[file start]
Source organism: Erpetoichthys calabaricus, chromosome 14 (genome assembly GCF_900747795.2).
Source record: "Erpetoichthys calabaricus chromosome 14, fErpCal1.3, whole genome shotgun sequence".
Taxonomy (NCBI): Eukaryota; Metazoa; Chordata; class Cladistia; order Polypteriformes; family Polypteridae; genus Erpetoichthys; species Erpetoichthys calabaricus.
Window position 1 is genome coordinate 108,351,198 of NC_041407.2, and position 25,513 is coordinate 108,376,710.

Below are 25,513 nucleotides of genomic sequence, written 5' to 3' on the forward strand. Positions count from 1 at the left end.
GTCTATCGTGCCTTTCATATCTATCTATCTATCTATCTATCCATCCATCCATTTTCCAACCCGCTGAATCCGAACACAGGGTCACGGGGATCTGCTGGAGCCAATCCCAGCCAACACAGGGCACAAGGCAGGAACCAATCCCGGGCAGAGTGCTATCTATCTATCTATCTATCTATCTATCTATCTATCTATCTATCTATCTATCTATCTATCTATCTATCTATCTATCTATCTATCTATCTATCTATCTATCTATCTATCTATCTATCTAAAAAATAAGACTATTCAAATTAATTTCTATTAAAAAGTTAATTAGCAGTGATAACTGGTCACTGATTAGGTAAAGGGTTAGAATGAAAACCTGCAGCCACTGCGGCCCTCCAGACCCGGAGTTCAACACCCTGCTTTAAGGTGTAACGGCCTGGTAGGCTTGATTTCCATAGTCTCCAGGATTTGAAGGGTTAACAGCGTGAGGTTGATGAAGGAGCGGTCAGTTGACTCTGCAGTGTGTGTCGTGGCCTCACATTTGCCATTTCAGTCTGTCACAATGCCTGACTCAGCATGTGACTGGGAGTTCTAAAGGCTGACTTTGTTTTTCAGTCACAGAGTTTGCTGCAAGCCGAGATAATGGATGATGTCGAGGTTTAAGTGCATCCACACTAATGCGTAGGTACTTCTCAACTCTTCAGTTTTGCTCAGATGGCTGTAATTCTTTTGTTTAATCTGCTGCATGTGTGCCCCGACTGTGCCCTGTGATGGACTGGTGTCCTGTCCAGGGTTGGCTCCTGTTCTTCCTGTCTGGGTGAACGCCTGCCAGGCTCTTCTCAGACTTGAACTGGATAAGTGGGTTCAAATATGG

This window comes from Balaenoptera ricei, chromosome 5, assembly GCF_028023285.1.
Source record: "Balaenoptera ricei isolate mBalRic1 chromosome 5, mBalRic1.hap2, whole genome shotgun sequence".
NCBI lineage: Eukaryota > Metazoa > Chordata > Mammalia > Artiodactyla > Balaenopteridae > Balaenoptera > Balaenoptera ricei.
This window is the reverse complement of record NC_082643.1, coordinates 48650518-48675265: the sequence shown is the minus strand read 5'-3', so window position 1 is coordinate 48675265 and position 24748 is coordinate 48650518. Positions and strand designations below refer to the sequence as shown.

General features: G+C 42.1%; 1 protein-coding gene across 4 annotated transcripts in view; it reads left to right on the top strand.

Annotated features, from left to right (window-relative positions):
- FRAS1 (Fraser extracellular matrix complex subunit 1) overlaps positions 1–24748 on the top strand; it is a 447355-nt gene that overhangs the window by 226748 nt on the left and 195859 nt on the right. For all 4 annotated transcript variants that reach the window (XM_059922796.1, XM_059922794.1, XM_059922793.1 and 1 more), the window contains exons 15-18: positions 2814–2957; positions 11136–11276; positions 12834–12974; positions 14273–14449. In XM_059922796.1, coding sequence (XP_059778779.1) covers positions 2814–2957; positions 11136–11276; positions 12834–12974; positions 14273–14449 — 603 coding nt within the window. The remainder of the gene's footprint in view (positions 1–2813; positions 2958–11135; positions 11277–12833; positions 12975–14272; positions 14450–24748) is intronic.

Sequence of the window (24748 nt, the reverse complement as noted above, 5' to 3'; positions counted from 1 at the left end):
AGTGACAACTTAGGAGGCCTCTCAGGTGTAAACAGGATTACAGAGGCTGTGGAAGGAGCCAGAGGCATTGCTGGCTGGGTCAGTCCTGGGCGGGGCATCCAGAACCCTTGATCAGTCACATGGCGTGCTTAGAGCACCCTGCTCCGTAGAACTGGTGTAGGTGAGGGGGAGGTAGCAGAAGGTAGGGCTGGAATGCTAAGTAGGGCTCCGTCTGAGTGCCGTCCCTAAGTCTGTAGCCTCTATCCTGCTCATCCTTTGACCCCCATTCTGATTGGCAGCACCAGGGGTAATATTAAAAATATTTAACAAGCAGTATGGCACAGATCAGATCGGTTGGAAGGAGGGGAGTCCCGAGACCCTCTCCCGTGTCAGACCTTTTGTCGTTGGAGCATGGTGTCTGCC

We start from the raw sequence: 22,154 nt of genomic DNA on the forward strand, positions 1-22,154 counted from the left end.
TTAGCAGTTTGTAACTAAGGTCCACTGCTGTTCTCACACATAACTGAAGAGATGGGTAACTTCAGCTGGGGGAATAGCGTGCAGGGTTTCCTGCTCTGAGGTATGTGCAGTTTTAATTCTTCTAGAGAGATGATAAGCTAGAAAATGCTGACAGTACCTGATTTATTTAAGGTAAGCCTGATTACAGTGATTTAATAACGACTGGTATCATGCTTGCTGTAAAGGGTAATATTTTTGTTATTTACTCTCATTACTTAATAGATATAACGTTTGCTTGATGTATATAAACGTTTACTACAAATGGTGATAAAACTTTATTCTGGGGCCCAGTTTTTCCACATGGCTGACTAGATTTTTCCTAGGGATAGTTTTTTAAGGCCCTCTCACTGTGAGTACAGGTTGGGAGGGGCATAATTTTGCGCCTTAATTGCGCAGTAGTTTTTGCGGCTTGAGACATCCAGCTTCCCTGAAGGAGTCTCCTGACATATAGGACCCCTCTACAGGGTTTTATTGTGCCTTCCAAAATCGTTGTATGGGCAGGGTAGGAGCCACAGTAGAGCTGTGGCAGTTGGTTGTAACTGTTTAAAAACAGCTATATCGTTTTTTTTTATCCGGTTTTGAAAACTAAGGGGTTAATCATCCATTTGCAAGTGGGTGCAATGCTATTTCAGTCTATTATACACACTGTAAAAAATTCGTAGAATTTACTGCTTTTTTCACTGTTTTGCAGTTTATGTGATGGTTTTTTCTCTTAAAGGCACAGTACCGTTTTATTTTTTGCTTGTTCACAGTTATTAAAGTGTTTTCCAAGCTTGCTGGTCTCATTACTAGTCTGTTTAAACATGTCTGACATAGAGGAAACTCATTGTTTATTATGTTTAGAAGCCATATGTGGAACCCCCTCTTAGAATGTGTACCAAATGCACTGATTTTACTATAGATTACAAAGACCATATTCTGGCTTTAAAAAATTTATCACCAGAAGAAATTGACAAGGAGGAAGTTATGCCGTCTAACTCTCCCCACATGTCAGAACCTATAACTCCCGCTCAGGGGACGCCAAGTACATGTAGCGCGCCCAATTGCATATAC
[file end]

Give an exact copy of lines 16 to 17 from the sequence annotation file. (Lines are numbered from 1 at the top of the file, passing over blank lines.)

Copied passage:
We start from the raw sequence: 22,154 nt of genomic DNA on the forward strand, positions 1-22,154 counted from the left end.
TTAGCAGTTTGTAACTAAGGTCCACTGCTGTTCTCACACATAACTGAAGAGATGGGTAACTTCAGCTGGGGGAATAGCGTGCAGGGTTTCCTGCTCTGAGGTATGTGCAGTTTTAATTCTTCTAGAGAGATGATAAGCTAGAAAATGCTGACAGTACCTGATTTATTTAAGGTAAGCCTGATTACAGTGATTTAATAACGACTGGTATCATGCTTGCTGTAAAGGGTAATATTTTTGTTATTTACTCTCATTACTTAATAGATATAACGTTTGCTTGATGTATATAAACGTTTACTACAAATGGTGATAAAACTTTATTCTGGGGCCCAGTTTTTCCACATGGCTGACTAGATTTTTCCTAGGGATAGTTTTTTAAGGCCCTCTCACTGTGAGTACAGGTTGGGAGGGGCATAATTTTGCGCCTTAATTGCGCAGTAGTTTTTGCGGCTTGAGACATCCAGCTTCCCTGAAGGAGTCTCCTGACATATAGGACCCCTCTACAGGGTTTTATTGTGCCTTCCAAAATCGTTGTATGGGCAGGGTAGGAGCCACAGTAGAGCTGTGGCAGTTGGTTGTAACTGTTTAAAAACAGCTATATCGTTTTTTTTTATCCGGTTTTGAAAACTAAGGGGTTAATCATCCATTTGCAAGTGGGTGCAATGCTATTTCAGTCTATTATACACACTGTAAAAAATTCGTAGAATTTACTGCTTTTTTCACTGTTTTGCAGTTTATGTGATGGTTTTTTCTCTTAAAGGCACAGTACCGTTTTATTTTTTGCTTGTTCACAGTTATTAAAGTGTTTTCCAAGCTTGCTGGTCTCATTACTAGTCTGTTTAAACATGTCTGACATAGAGGAAACTCATTGTTTATTATGTTTAGAAGCCATATGTGGAACCCCCTCTTAGAATGTGTACCAAATGCACTGATTTTACTATAGATTACAAAGACCATATTCTGGCTTTAAAAAATTTATCACCAGAAGAAATTGACAAGGAGGAAGTTATGCCGTCTAACTCTCCCCACATGTCAGAACCTATAACTCCCGCTCAGGGGACGCCAAGTACATGTAGCGCGCCCAATTGCATATAC